In the early 1960s, Mick built a 2/3rd scale P-51 mock-up from clay in his basement. Suzie remembers the day he left some clay stored in the oven and she accidently baked it at 350 degrees while preheating the oven for dinner. Following that uncompleted project he started building an allwood Minicab GY-201. This too was incomplete as he began to think more and more about composite construction and started building a VariEze. The project became a passion and he combined his love for aviation and precise engineering and in 1982 he completed and flew it with help form his loving family. It was later sold to The Sharper Image as a static display for their Osaka, Japan store.
When diagnosed with ALS (Lou Gehrig's Disease) in September 2012, Mick smiled his sly grin and said "I've had such a good life". “We've all had such a good life because of you, Mick Myal. We love you and miss you!” Suzie, Julie, John and Jane
Mick traveled throughout the United States and to more than 25 different countries on five continents during his
From Issue 106– Spring—Summer 2013
August 5, 1954 - January 1, 2013
By William Wynne I was recently brought the sad news that John Moyle, an aviator known to many people in the experimental aviation community, had passed from this world. He was a relentlessly positive person in a world where that attitude is an ever more scarce quality. He was a devoted family man and the best of friends to many people who knew him. His attitude on any challenge was always, “Why not?” The world is full of people who are quick to think of all the reasons why something won’t work and can’t or shouldn’t be done. John had enough positive energy to counter legions of such people and he also had the charm to make many of them crack a smile at the same time.
could be sure it had a strong element of some greater good. If I am painting a picture of a very large version of Gandhi or Mother Teresa, let me correct this by saying that John was also a lot of fun to be around and also had a wicked sense of humor.
In a few short paragraphs it would be very hard to describe the positive work of John Moyle in experimental aviation. In addition to being certificated as an FAA powerplant mechanic, John was a tremendous volunteer for any needed task, large or small. Need help setting up Corvair College #5? Just ask. Got a plane in Europe that needs to be in California? He was on it. Patrick Panzera always credited John as being CONTACT! Magazine’s number-one supporter.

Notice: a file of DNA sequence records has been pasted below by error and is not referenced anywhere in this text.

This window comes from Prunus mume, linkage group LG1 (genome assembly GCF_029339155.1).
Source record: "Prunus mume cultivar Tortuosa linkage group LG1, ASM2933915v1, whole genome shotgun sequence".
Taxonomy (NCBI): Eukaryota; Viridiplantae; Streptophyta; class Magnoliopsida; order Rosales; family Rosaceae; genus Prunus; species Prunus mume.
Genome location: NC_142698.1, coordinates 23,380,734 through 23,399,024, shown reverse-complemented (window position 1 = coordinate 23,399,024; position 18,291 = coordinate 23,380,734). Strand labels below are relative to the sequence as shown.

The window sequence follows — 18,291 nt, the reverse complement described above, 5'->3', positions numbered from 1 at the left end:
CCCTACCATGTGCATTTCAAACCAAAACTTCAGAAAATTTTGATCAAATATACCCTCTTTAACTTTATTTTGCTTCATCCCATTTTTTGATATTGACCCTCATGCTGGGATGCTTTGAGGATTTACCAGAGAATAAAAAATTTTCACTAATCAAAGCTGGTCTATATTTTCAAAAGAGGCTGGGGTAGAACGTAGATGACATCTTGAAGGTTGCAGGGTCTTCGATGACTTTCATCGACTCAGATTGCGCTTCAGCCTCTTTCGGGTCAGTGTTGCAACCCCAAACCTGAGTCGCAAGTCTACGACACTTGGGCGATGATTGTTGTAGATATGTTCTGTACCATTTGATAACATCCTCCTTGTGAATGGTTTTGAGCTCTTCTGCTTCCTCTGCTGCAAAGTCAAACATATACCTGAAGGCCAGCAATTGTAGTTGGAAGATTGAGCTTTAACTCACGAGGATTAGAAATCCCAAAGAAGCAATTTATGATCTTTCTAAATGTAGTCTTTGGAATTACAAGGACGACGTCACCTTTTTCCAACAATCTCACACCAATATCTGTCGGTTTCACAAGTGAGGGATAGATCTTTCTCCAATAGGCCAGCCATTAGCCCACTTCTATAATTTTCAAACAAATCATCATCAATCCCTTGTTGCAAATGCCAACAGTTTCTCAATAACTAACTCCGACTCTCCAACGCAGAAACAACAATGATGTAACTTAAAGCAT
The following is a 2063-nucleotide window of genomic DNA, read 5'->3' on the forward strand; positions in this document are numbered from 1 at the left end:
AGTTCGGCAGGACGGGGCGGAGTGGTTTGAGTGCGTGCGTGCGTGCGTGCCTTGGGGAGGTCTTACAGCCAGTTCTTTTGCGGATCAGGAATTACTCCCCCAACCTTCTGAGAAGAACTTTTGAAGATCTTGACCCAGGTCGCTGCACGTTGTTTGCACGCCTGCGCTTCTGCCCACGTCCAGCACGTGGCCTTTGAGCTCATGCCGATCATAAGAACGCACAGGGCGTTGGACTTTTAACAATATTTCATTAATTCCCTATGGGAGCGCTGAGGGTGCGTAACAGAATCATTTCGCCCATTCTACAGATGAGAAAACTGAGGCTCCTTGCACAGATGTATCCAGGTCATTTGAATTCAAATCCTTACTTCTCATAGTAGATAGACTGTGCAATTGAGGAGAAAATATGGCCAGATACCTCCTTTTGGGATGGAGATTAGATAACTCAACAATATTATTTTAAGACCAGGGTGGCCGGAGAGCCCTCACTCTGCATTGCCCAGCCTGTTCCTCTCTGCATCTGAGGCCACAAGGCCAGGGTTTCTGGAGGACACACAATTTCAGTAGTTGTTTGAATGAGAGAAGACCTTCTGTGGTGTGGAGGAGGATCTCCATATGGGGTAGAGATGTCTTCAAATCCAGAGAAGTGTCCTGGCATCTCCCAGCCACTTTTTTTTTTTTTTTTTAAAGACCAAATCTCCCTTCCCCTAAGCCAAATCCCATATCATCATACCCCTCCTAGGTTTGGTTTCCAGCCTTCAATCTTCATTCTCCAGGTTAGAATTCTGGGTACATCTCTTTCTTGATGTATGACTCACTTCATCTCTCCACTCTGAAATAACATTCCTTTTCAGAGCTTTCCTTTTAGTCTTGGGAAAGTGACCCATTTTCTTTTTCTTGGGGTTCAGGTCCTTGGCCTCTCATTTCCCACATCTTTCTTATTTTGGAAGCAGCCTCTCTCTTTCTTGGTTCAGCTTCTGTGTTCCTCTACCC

John knew many of the best parts of aviation; the moments he made by working to put himself where the fun was, where things were going on, and where people were doing things. He also knew the somber side of aviation. His eldest brother Ben Moyle was killed in a fiery Glasair crash while approaching AirVenture, Oshkosh 2001. Other than marking the first anniversary of the accident, John didn’t speak much of it, but it was certainly an emotional burden that he quietly carried. I suspect that it stole a lot of the personal joy from flying for himself, but if it did, he never said so. He was the kind of person who wouldn’t let his personal loss dampen the positive day of others.
In addition to being on the board of directors at CONTACT! and carrying on the duties of associate editor, John was a prolific writer and is nearly 100% responsible for the all the articles in issue #72. And if asked, Pat will tell you that if it were not for John’s ready support, he probably wouldn’t have accepted the responsibility of taking over CONTACT! from the late Mick Myal. Many experimental aviators have had the pleasure of meeting John at various airshows around the country because he frequently staffed the CONTACT! Magazine booth along with Pat. His overwhelmingly positive energy and super gregarious nature made him a complete natural at the position. He wrote a great number of magazine articles and contributed a lot to unseen tasks like editing stories and digging for feature articles, yet he still found the time to own a lot of different experimental aircraft and various projects, including one of his own design.